Amsterdam is the official capital of the Netherlands. It is the basic municipality (hemmeente) of the province of North Holland and the largest city in the Netherlands. It has a population of 820,654 (2012 figures) and a metropolitan area population of 2,289,762. It is one of the leading world cities in Europe, with a thriving commercial and tourist industry. The name means "dam (embankment) on the Amstel River" (see Dam Square). Although it is the constitutional capital of the Netherlands, most of the capital's functions are located in Den Haag, including the parliament, central government offices, royal palace, and embassies of various countries. Originally a small fishing village, the city was founded in the 13th century with the construction of a dam at the mouth of the Amstel River, and in the 16th century it developed into one of the leading cities in Europe as a port town for shipping trade. Today, Amsterdam is widely known for its network of canals, centered on Amsterdam Central Station, and the mansions of wealthy merchants from the era of the Governor-General that line the canals, bicycles, women with decorative windows, and Anne Frank's house.
Rotterdam : The Floating Architecture of Rotterdam, Holland Floating Farm, Floating houses, FOR : the Floating Office of Rotterdam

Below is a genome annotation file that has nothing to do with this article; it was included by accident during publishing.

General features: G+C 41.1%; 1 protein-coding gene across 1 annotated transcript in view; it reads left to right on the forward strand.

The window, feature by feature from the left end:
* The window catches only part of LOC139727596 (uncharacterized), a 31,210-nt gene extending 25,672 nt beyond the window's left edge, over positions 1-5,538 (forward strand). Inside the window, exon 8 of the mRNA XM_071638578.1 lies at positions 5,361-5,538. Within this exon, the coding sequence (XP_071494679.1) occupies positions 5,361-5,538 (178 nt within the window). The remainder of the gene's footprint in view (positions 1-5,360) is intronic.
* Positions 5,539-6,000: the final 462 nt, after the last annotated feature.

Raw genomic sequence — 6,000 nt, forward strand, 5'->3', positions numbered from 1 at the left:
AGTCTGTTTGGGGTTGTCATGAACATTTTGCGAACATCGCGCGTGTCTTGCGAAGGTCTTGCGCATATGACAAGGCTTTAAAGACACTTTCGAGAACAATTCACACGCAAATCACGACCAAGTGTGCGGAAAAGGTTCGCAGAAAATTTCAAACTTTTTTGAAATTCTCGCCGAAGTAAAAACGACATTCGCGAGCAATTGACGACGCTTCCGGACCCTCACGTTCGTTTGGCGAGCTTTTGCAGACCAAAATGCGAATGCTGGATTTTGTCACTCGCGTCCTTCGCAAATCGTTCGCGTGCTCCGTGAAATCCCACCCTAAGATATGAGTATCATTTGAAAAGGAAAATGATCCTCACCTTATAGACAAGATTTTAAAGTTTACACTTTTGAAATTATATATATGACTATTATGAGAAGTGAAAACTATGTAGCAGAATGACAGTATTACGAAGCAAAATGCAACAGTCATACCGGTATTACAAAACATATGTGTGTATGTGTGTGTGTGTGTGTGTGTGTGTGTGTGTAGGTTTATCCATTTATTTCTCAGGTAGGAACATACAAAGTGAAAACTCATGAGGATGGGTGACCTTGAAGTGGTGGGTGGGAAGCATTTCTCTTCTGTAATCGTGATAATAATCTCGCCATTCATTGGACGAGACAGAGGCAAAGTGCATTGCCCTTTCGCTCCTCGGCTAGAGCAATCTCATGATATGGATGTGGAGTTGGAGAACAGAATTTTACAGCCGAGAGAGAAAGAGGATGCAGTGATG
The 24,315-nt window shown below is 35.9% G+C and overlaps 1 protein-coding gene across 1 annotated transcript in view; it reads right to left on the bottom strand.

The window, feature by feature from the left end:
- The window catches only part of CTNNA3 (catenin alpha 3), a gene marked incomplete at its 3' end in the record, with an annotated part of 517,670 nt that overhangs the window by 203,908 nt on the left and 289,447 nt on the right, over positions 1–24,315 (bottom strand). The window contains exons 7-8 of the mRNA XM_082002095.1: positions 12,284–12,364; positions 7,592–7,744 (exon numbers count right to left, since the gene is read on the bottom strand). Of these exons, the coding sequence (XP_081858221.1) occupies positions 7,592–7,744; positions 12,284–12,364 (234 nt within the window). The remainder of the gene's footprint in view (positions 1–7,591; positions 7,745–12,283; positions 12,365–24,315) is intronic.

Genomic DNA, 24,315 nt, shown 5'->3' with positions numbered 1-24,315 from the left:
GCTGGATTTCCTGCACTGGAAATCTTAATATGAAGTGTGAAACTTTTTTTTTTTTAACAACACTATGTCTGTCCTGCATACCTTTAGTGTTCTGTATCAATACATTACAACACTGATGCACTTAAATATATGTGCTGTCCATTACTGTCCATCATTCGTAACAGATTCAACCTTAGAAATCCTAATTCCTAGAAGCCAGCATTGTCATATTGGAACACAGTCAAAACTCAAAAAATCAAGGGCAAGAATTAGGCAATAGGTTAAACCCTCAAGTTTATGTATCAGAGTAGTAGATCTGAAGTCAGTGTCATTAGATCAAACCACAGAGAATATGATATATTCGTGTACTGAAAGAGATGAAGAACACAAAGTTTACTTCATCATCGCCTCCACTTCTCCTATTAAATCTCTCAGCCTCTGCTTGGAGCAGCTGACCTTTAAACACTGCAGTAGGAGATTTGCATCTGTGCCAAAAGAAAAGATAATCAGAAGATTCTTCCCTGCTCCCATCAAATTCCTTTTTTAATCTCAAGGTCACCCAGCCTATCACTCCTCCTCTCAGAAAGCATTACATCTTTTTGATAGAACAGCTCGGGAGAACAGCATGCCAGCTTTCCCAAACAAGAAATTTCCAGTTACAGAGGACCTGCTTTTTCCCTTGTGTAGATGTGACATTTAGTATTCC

Since time immemorial the lowlands of the Netherlands have been plagued by storm surges and floods. Water mills and dykes have protected the country from floods since ancient times, but since the lowest point in the country is -6.76 meters below sea level and a quarter of the country is below sea level, the country has suffered from numerous floods. Also, since the Netherlands is a very small country (in comparison, the area occupied by the Netherlands is slightly less than twice the size of the state of New Jersey) there is not much available land that can be used for construction or agriculture. One of the solutions of Dutch architects is to use the water surface as land: the development of floating buildings is increasing. These floating structures rise and fall with the rise of the water. Floating buildings in the Netherlands are also more often than not SDG (Sustainable Development Goals) compatible.